My first club experiences were really during my last year at school when London’s West End was big. Clubs like Crackers and Obie J’s. Where I was living, Harrow (North West London) had a big club scene at the time – there was a big Asian and black population there and the soulboy thing was big. Places like Harrow Leisure Centre, the Kings Head at Harrow On The Hill, Circles in South Harrow, the Headstone in Harrow & Wealdstone and the Co-Op disco which was very influential. There was a white guy, Dave, who ran a sound system called Channel One – not the reggae one we know today – and he played big reggae hits next to tracks like Fatback Band ‘Spanish Hustle’ and ‘Going To See My Baby’, then Elton John’s ‘Philadelphia Freedom’, Mass Production – ‘Cosmic Lust’. I went to Wembley too – the Hop Bine. The dancers from Crackers used to go there and they moved around different clubs and cut each other up. It was a really interesting time. Hammersmith Palais did a Sunday gig where Kelly’s Roadshow played . The biggest tunes were The Real Thing’s ‘Can You Feel The Force’ and GQ hits like ‘Standing Ovation’. I remember there was a turning point when jazz funk became too insular – you’d be paying £20 for a rare album with just one playable track on it. Then kids got into Slave, Freeez, the Brit funk wave which was massive during the early ’80s. There was crossover with the punk scene too as punks took elements of Soulboy fashion like mohair jumpers and plastic bag tops while studded belts and winkle pickers crossed into the soul crowd. That doesn’t often get mentioned.
Which were your favourite clubs during the heyday of electro and boogie around ’83-’85? Any life-changing club moments at that time? Where did you used to buy your records back then?
This was a strange time for me – I opted out a bit during this period. I was checking bands like The Clash, A Certain Ratio, Orange Juice and Siouxsie And The Banshees. At the same time, Rob Mello and I used to go to Bentleys where Derek B was the main DJ. I first started to hear electro and boogie there, all mixed up, just as the B Boy thing was coming through. Then there was Spats in Oxford Street where Tim Westwood was the resident. He’d play that US remix of Tears For Fears with the big break, Ryuichi Sakamoto ‘Riot In Lagos’. It all changed so quickly. Boogie was big and I got totally caught up again after being an indie kid for a while! I had blue plastic brothel creepers, a quiff, the lot! There was a lot of crossover with electro and boogie. A seminal record back then was Terence T ‘Power’ which was a big record when pirate station LWR first started up. Rumour had it that it was Terence Trent D’Arby behind it but it wasn’t! It came out and I remember that you could only get it in Tower Records in Piccadilly. We had no mobiles so it was all word of mouth at that time – a collector called Rajan tipped me off that they had copies. I got there and the queue was round the block! I used to go to obvious small shops like Groove Records in Soho but HMV and Tower used to have some good records back then too. Groove would sometimes even buy their copies there. Reggae shops too – Hawkeye in Harlesden brought in UK boogie tracks and soul to broaden their selection.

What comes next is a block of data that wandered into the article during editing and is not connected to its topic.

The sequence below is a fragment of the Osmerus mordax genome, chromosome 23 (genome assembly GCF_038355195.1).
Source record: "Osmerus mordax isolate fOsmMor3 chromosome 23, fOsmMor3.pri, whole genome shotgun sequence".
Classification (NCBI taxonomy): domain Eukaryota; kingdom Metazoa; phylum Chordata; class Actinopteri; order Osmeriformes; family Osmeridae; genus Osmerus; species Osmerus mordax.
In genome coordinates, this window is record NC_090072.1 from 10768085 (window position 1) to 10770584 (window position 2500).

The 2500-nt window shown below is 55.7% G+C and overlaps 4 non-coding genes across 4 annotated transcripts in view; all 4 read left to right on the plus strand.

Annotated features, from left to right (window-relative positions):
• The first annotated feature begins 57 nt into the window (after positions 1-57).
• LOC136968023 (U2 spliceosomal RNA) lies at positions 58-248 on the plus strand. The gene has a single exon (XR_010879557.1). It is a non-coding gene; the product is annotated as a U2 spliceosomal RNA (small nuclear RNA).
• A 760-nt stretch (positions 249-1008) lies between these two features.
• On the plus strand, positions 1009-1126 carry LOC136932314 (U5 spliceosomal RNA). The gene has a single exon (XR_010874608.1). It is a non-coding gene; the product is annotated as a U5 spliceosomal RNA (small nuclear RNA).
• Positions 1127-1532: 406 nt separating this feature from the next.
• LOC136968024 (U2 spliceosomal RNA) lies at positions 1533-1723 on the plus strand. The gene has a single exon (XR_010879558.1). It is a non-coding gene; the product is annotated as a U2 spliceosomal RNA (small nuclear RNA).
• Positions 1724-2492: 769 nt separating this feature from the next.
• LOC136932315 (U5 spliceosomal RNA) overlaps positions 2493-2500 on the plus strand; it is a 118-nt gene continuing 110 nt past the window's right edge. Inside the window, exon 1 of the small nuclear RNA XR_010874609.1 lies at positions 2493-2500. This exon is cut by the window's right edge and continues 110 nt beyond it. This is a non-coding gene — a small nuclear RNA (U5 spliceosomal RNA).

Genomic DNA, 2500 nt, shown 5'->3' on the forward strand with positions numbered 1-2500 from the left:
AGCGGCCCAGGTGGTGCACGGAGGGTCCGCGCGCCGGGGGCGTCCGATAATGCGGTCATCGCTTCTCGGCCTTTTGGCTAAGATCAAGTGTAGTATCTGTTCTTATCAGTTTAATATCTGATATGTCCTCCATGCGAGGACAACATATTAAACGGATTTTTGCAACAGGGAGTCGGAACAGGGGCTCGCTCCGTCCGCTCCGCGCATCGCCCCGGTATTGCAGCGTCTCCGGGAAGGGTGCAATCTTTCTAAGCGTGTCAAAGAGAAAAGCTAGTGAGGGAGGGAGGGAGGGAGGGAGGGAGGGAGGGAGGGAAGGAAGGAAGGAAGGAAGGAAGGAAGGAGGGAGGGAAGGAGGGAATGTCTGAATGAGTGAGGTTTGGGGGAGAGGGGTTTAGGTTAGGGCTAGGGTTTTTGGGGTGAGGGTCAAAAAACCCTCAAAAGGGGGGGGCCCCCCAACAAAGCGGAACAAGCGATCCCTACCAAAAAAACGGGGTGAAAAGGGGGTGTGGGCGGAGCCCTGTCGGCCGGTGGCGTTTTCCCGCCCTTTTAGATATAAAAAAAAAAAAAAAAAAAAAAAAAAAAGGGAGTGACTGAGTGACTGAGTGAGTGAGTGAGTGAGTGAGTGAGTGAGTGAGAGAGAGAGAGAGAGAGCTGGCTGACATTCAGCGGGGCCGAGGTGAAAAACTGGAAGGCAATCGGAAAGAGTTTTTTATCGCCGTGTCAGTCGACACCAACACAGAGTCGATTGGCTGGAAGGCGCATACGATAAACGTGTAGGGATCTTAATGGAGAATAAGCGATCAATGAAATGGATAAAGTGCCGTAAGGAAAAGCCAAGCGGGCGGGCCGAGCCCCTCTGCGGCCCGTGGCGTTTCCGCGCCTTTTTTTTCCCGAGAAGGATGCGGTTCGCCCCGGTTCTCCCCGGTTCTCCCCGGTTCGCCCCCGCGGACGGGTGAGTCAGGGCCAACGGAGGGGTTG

How did you find the transition from sound system DJ to club DJ back in the day? Or was it a natural move for you? Where did you first cut your teeth as a DJ in clubs?